Australian Politics 2020-10-29 15:43:00


Football association bans the Australian national anthem from major series

The NRL has abandoned the national anthem for the game’s biggest showpiece event, the State of Origin series.

It will be the first time in 40 years the anthem will not be played before the kick-off when the series begins in Adelaide on Wednesday night.

The independent commission made the controversial decision at a meeting on Wednesday after consultation with the chairmen of the NSW and QLD organisations.

The explanation given was that the event is not a contest between international countries.

However the NRL has confirmed the anthem will remain for grand finals and Test matches.

The anthem became a huge issue in the NSW camp last year when Blues stars Latrell Mitchell, Cody Walker and Josh Addo-Carr spoke out before the game about their refusal to sing.

The Daily Telegraph understands the NSW Rugby League was against scrapping the anthem but bowed to the wishes of the NRL.

While Indigenous Blues opted against singing the anthem last year, NSW stars including captain Boyd Cordner, Jake Trbojevic and Damien Cook said they would sing the Australian national anthem “loud and proud”.

NSW Origin coach Brad Fittler had vowed to support any indigenous Blues players who wish to remain silent for Advance Australia Fair in 2020, saying: “Our anthem, it definitely needs work”.

Earlier this year, the ARL Commission scrapped the national anthem at the annual All Stars match on the advice of the game’s indigenous players.

Coronavirus: Sad side-effect is our meek acceptance of Premiers’ power grab

And so the recovery begins. Lily-white Victorians are emerging from their homes, their forearms shielding themselves from the sun as they take tentative steps. Young children are discovering there is another world outside their five kilometres radius.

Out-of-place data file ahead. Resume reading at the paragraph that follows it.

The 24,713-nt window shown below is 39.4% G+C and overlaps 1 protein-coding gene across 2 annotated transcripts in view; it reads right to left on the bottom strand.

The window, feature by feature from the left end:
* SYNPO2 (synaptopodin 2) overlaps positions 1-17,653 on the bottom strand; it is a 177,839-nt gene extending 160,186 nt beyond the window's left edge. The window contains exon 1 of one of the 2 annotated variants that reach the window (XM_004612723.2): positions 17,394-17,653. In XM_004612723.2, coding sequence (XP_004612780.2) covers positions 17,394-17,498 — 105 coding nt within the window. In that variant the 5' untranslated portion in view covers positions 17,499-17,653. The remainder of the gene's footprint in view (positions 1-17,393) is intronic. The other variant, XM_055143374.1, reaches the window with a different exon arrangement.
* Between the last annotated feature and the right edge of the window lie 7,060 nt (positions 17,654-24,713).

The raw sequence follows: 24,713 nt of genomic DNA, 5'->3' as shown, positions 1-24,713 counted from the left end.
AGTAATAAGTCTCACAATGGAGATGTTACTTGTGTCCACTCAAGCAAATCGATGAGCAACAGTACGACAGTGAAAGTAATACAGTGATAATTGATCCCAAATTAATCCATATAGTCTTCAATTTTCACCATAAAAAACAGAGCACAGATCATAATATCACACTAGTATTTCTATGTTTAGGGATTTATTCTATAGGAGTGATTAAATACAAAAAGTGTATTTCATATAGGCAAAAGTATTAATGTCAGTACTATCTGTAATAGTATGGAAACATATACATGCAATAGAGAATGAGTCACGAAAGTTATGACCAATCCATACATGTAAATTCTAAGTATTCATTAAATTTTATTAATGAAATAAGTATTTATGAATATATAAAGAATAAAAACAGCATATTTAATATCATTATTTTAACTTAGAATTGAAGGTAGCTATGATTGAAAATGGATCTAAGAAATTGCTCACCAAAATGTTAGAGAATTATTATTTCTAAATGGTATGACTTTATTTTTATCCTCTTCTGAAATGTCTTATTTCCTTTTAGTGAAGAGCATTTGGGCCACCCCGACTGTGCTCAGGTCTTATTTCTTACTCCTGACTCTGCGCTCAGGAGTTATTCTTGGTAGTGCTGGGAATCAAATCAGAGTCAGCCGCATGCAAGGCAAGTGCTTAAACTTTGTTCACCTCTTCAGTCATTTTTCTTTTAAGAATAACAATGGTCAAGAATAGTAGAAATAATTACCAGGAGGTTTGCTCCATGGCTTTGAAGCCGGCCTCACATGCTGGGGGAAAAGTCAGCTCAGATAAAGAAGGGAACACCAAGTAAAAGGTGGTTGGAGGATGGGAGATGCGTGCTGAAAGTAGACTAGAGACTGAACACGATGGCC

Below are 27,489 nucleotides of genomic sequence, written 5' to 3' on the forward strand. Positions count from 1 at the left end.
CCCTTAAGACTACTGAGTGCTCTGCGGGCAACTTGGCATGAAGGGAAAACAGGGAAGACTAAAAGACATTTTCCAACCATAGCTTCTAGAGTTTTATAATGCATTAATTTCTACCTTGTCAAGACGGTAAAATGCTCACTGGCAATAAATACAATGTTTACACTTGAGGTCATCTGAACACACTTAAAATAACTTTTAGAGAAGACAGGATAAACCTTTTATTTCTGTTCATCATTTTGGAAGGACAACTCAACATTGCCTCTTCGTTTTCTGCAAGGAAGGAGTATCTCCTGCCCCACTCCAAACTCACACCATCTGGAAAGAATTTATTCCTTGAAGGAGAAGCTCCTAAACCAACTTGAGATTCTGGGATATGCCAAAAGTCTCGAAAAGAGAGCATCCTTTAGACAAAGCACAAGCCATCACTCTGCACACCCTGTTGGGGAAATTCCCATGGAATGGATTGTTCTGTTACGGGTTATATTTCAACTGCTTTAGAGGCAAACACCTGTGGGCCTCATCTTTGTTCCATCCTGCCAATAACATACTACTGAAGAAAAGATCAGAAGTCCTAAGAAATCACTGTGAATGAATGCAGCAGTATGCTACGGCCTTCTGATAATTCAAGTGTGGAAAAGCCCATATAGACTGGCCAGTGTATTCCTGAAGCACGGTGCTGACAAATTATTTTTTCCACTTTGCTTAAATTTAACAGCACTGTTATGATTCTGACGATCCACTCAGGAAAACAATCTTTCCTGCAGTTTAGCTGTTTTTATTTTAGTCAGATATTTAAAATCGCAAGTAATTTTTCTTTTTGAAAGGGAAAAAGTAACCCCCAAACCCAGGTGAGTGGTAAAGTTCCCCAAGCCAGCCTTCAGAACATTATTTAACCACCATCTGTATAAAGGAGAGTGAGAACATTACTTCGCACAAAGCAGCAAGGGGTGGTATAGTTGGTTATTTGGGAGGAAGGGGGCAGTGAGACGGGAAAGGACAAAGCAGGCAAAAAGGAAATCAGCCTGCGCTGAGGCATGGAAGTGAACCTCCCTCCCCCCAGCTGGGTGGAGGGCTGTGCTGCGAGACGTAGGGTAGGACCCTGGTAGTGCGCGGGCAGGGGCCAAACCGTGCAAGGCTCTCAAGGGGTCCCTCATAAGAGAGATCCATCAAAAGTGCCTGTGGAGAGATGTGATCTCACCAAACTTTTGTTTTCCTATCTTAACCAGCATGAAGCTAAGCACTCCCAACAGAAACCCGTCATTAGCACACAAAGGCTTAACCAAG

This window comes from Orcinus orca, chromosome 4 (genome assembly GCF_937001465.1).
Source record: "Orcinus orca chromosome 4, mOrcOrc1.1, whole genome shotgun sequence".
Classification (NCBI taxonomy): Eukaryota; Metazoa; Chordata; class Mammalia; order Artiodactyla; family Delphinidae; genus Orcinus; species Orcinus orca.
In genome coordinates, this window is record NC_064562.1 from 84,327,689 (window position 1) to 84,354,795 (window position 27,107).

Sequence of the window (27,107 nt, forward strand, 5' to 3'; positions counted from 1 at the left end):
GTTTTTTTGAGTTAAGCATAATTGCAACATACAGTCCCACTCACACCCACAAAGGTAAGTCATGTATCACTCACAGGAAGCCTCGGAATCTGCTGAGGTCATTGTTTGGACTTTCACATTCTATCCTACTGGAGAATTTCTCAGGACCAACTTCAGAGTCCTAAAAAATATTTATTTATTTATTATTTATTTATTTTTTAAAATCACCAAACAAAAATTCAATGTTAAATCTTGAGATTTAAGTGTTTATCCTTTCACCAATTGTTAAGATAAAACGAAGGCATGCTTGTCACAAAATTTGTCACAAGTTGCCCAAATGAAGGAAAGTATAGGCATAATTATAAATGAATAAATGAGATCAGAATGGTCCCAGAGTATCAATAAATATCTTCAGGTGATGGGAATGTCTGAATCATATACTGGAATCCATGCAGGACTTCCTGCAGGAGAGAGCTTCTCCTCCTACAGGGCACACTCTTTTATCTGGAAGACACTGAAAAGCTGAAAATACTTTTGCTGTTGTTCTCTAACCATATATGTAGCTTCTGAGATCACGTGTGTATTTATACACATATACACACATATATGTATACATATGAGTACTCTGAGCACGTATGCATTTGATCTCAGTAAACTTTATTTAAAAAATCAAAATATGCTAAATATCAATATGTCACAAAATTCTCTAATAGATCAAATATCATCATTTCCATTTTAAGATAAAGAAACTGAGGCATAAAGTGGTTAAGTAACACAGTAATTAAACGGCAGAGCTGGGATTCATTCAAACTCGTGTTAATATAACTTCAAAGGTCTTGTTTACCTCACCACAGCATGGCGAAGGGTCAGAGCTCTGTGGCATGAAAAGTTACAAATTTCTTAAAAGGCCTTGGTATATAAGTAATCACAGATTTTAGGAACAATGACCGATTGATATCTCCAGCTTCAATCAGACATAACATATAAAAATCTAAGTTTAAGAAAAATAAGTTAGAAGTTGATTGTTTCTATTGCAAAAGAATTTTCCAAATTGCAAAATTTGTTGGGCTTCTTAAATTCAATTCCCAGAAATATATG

Cafés and restaurants on Carlton’s Lygon Street are chockers, families amble through the botanical gardens, crowds flock to St Kilda beach, and in the city’s south-east region marauding gangs will once again commit home invasions and carjackings.

Normality will not be restored overnight, however. Paradoxically, the absence of circling police drones will keep many awake who are accustomed to hearing their sound. Likewise, it will be a disconcerting experience for motorists to drive without stopping at checkpoints to produce papers. People will chat with their neighbours over the fence as opposed to reporting them to the authorities. East Germany made the transition, and surely Victoria can. Assuming of course there is no third wave.

Artists, musicians, and poets are probably writing peans for the Andrews government. You can expect soon to hear actor Magda Szubanski will be narrating the upcoming production “Dan, the Musical” in honour of the Victorian Premier.

The official Victorian version of the state’s recovery will make for amusing reading.